The financial sector appears to be on the mend as earnings season brought several positive signs that the worst is over and soon “business as usual” will return to Wall Street. Goldman Sachs Group Inc. (NYSE: GS) easily surpassed analysts’ earnings estimates on solid trading revenues, while JP Morgan got a boost from its investment banking division to shatter the forecasts.

Even Citigroup and Bank of America posted solid results (thanks to one-time gains), though both entities have many ongoing challenges to overcome before the Feds let them fend for themselves.

Of course, the possibility that CIT will file for bankruptcy protection has left panicked customers without a significant source of funding for their daily operations. After late hour negotiations failed, the government chose to pass on another sizable bailout and allow true capitalism to play itself out. CIT turned to private firm and bondholders to help devise a financing plan and avoid the fate of Lehman Bros. and others. But now, nervous retailers and manufacturers are lining up alternative funding sources with the hope of dodging significant business interruptions.

Bed Bath & Beyond (Nasdaq: BBBY) and Wal-Mart Stores Inc. (NYSE: WMT) are among CIT’s largest customers, though many are small independent operations. A CIT failure could prove devastating for those firms considered the lifeblood of American business.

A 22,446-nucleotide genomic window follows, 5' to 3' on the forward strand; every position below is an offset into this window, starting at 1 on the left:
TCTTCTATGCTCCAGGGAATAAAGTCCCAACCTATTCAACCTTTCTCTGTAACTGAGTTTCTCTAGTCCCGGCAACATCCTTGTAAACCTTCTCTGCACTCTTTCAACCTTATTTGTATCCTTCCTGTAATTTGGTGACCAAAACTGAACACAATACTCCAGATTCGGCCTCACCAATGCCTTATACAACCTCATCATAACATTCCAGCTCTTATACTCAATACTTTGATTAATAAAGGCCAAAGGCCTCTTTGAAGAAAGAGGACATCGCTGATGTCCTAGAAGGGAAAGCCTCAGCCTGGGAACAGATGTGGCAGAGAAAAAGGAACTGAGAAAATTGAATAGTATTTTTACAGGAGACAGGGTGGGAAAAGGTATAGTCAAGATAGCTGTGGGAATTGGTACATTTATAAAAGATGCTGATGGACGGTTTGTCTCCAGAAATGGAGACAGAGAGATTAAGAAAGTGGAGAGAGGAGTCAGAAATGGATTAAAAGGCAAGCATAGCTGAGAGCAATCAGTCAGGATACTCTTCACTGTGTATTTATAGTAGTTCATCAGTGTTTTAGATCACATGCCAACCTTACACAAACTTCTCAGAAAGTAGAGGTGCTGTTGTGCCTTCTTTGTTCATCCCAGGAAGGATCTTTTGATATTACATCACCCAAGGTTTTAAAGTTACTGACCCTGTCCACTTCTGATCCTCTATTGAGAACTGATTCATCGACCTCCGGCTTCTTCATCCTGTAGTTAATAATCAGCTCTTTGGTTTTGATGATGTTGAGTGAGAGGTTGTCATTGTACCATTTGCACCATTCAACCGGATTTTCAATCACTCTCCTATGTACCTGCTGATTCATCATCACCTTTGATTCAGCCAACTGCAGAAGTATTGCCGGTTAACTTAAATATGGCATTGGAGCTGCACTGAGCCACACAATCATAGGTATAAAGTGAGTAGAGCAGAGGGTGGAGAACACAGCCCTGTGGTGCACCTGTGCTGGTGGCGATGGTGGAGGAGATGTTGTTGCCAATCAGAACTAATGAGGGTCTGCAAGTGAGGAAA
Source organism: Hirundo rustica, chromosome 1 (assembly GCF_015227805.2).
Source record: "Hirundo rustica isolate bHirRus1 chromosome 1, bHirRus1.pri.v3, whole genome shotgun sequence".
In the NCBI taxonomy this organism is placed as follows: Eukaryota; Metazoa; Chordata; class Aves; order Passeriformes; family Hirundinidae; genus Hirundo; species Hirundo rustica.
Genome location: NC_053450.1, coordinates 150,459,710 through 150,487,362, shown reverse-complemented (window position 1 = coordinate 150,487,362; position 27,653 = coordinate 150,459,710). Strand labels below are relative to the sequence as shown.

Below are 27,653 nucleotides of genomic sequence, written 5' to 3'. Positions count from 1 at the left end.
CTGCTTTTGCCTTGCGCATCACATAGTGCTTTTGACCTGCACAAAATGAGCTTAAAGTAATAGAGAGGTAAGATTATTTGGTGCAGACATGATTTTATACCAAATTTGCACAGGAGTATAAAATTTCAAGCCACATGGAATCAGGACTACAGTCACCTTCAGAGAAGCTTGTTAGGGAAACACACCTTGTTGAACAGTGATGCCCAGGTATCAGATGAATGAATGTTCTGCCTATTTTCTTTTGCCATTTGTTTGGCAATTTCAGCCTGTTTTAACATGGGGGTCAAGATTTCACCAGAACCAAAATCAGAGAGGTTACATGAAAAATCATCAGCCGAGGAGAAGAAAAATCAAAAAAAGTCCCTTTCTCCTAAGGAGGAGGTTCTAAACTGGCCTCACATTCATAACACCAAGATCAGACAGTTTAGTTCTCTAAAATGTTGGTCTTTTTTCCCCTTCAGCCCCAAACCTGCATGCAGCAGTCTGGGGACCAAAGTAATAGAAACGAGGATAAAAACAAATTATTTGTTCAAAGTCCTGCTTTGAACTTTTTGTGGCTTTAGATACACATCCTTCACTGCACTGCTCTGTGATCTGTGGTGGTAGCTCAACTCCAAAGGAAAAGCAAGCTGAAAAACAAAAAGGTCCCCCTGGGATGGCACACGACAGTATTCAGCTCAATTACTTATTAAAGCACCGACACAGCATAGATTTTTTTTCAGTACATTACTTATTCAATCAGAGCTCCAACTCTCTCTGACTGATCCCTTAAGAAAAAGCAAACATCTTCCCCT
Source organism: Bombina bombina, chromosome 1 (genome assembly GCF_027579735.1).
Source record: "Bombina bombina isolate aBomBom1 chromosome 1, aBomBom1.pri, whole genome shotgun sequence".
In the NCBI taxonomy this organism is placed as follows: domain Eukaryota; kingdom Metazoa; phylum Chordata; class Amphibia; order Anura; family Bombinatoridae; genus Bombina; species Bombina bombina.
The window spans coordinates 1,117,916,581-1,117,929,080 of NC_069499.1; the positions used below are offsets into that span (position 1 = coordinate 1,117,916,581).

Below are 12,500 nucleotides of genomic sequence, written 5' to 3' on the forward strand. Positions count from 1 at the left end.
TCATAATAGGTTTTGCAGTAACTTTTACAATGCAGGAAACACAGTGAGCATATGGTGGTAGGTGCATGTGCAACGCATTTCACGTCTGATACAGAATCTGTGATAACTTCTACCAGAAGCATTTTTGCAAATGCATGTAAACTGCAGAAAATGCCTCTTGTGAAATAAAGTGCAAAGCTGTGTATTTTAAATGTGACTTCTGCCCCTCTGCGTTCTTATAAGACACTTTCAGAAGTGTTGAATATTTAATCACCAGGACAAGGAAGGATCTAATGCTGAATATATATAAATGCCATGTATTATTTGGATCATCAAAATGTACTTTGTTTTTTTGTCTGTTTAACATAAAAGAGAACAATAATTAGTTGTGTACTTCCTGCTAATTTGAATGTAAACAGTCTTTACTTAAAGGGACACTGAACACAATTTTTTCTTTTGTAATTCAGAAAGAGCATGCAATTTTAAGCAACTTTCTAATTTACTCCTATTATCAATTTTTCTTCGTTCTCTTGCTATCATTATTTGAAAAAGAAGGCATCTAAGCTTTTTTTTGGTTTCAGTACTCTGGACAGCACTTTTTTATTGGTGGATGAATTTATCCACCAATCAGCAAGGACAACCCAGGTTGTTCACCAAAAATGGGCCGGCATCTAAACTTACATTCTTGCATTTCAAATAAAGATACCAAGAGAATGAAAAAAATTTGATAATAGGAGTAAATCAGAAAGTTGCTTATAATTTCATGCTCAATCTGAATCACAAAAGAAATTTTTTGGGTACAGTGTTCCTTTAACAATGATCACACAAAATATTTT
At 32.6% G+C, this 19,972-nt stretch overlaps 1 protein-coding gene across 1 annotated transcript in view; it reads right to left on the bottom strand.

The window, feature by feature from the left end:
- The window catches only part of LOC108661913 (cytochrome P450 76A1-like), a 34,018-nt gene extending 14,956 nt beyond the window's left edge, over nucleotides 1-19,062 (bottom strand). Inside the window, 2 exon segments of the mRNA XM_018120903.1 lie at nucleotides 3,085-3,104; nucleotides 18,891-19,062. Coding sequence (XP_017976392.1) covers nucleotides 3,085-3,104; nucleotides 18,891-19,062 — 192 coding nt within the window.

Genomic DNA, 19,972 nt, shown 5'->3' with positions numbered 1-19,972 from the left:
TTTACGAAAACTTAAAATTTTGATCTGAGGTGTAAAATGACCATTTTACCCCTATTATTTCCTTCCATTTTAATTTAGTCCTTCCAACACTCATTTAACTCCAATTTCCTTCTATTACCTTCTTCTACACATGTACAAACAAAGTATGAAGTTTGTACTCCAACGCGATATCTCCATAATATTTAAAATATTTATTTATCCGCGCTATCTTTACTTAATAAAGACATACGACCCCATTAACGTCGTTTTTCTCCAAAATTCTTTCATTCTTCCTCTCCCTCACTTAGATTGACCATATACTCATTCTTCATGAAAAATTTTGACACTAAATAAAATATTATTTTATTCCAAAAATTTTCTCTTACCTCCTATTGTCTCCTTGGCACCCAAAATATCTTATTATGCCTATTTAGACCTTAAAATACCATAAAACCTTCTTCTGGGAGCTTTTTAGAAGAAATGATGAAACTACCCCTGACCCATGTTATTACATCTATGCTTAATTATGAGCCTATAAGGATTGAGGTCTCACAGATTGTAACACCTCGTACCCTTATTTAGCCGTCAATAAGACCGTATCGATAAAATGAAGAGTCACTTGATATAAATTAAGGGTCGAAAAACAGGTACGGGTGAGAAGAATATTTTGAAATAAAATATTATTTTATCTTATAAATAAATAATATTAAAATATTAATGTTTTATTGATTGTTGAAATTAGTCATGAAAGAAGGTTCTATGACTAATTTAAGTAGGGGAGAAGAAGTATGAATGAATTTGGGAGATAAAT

In other earnings news, techs enjoyed another decent quarter as Intel Corp. (INTC) easily bested expectations (that is, before that $1.45 billion antitrust fine) and International Business Machines Corp. (NYSE: IBM) earnings grew by double-digits, while management raised its outlook for the next few quarters. Though both offered encouraging signs for the sector (and economy as a whole), Dell Inc. (Nasdaq: DELL) warned that lower margins are impacting its operations and Google Inc. (Nasdaq: GOOG) experienced its lowest rate of revenue growth since going public five years ago.

The travel industry continued to struggle as consumers and business professionals delayed trips and Marriott International Inc. (NYSE: MAR) and American Airlines parent AMR (NYSE: AMR) posted disappointing results.

Economically Speaking

The White House also experienced a “good news/bad news” week as House Democrats began to push forward a major healthcare overhaul. Before the real lobbying could begin in earnest, the Congressional Budget Office (CBO) Director proclaimed the proposal would have no positive results on reducing costs or expanding coverage and would actually increase government spending.